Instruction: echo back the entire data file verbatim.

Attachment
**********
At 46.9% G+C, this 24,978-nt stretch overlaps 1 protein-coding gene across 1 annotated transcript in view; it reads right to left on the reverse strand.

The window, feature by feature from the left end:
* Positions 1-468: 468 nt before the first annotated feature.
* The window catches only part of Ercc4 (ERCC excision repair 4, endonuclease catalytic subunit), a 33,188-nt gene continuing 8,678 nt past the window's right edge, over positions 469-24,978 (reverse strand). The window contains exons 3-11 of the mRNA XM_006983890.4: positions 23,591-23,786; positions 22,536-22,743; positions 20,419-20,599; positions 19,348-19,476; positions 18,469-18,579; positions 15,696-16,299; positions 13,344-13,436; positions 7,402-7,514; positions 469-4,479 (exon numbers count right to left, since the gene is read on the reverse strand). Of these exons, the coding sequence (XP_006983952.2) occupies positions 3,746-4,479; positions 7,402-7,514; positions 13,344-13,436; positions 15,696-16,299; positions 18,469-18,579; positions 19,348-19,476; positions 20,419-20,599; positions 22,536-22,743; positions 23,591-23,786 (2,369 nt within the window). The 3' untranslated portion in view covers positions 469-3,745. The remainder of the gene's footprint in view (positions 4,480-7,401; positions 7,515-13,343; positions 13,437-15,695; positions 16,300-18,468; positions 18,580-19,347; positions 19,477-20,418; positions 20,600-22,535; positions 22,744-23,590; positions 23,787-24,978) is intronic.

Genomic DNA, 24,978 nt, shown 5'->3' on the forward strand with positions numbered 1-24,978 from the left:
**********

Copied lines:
At 46.9% G+C, this 24,978-nt stretch overlaps 1 protein-coding gene across 1 annotated transcript in view; it reads right to left on the reverse strand.

The window, feature by feature from the left end:
* Positions 1-468: 468 nt before the first annotated feature.
* The window catches only part of Ercc4 (ERCC excision repair 4, endonuclease catalytic subunit), a 33,188-nt gene continuing 8,678 nt past the window's right edge, over positions 469-24,978 (reverse strand). The window contains exons 3-11 of the mRNA XM_006983890.4: positions 23,591-23,786; positions 22,536-22,743; positions 20,419-20,599; positions 19,348-19,476; positions 18,469-18,579; positions 15,696-16,299; positions 13,344-13,436; positions 7,402-7,514; positions 469-4,479 (exon numbers count right to left, since the gene is read on the reverse strand). Of these exons, the coding sequence (XP_006983952.2) occupies positions 3,746-4,479; positions 7,402-7,514; positions 13,344-13,436; positions 15,696-16,299; positions 18,469-18,579; positions 19,348-19,476; positions 20,419-20,599; positions 22,536-22,743; positions 23,591-23,786 (2,369 nt within the window). The 3' untranslated portion in view covers positions 469-3,745. The remainder of the gene's footprint in view (positions 4,480-7,401; positions 7,515-13,343; positions 13,437-15,695; positions 16,300-18,468; positions 18,580-19,347; positions 19,477-20,418; positions 20,600-22,535; positions 22,744-23,590; positions 23,787-24,978) is intronic.

Genomic DNA, 24,978 nt, shown 5'->3' on the forward strand with positions numbered 1-24,978 from the left: